Raybon Kan: TPP - what could go wrong?

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Free study far easier to boast about than secretive trade deal that prioritises multinationals.
Our leaders will boast about the TPP - until the US pulls out.  Photo / Mark Mitchell
Our leaders will boast about the TPP - until the US pulls out. Photo / Mark Mitchell

When I went to university, we were paid. It was a long time ago in an economy far, far away. We weren't paid much - $100 or $200 a year?

But in those days, there was nothing to spend money on. Cellphones didn't exist, expensive coffee hadn't been invented, and you had to be at least third-year to blow money on alcohol.

We weren't preyed upon by the pushy seduction techniques of overseas pickup artists like Noel Leeming, Harvey Norman and JB Hi-Fi. Nobody monitored their every step with a Fitbit. People walked in order to arrive places, not for the obsessive thrill of a graph.

So, should we have free tertiary education? Well, yes. Because a country with free tertiary education is a country you'd want to brag about. And besides, loans don't get repaid. They're just a downer.

Nobody wants to pay for university after they've done it. That's like paying for a play or a concert after you've seen it. There's a reason movie theatres make you pay beforehand rather than passing a hat around after.

Also, student loans have the appearance of free money. And nobody, especially teenagers, will make a good decision when the product appears free.

So with student loans, before you enrol, you should be shown a brochure, produced by the Consumers' Institute, which illustrates what else you could buy with that money.

("A three-year degree is this many crates of beer.") Universities should even give you the option of borrowing more student money to buy an apartment at the time you begin. However, upon graduation, you are obliged to sell, and the capital gain is taxed. Win-win.

Which is not quite the motto of the TPP. The TPP is more like, "Well at least we got invited." Multinational pharmaceutical companies will love it. Even underprivileged multinational pharmaceutical companies will love it.

The TPP is like sponsoring a child, except what we're sponsoring is pharmaceutical companies who want longer patents, or oil companies who want to drill and pollute and not clean up.

Oil comes from the ground, so that's natural, and if it gets in the ocean or the Arctic, why that's just nature moving into another part of nature, like a bird soaring in the sky. And who are we to limit the dreams of a bird?

It's like cows in freshwater lakes. New Zealand is a clean green country, so our cows are clean and green too, and their clean green/brown manure only increases the nutrient value of our otherwise protein-free lakes, improving them from a boring source of wet, to more of an energy drink.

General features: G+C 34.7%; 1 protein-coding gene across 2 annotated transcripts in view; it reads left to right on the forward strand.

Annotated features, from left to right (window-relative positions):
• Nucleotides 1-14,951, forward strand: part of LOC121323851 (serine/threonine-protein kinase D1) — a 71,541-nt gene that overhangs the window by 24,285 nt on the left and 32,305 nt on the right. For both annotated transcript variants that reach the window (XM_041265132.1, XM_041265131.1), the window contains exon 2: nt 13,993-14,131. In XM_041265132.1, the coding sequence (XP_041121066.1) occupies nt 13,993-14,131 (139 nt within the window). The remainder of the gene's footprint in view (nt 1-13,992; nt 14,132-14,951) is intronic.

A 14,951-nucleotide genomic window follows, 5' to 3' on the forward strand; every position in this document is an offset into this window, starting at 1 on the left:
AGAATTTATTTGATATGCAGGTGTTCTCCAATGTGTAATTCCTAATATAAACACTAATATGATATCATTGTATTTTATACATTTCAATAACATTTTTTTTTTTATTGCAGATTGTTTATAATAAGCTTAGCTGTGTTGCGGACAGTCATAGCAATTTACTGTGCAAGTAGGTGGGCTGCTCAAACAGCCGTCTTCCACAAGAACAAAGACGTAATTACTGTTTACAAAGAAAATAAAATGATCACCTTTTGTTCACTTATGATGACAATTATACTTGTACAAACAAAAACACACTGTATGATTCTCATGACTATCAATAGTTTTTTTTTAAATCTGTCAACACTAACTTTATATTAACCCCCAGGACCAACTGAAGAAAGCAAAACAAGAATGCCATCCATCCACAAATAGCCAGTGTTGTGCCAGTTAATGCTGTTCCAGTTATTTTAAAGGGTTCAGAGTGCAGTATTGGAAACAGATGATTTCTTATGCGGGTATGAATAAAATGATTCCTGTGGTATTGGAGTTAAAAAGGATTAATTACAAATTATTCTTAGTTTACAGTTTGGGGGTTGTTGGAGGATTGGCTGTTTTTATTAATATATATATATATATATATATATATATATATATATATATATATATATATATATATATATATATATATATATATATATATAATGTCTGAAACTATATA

Is the TPP a free trade agreement? Well it is if you think quotas and tariffs to sell dairy products in America is free trade.

Negotiated in secret, so as not to worry our pretty little heads, released last week just in time for a signing ceremony at the sacred national casino - the Gallipoli of gambling - far too long to read, the TPP is like the terms and conditions you auto-click online, on the basis that if everyone else has clicked it, well, it must be fine. Surely these 11 other countries have read it.

What are the chances that it's a scam? Why would multinational corporations possibly do something that benefits them and not the countries they trade in? That would be like thinking Apple and Google shop around for the best country to pay tax in.

That would be like thinking professional cyclists don't hide motors in their bikes. That would be like thinking the banks who produced the GFC need to be regulated: the GFC hurt their feelings, and that was punishment enough.

Let's allow banks to stay too big to fail, and then their ethics and pride will prevent them ever requiring bail-outs from sovereign nations.

I'm not going to pretend I've read the TPP. I tried to read the Law Foundation website, which questions it, but got as far as this sentence: "Withdrawal is a technical possibility but a political, diplomatic and economic unreality."

So there we are. It's gonna happen. So does it even matter how we feel about it? That's like having a strong objection to the weather. (Although in this case, the TPP doesn't address climate change, so it will probably cause the weather.)

If the TPP is a marriage between nations, we should be about as thrilled as Jerry Hall marrying the estate of Rupert Murdoch, except in this case, we don't get rich.

The funny thing is, our leaders are going to cheerlead about what a great deal they've struck. Then when America pulls out after their next election, we'll be told the deal was never good anyway.

Debate on this article is now closed.

- NZ Herald

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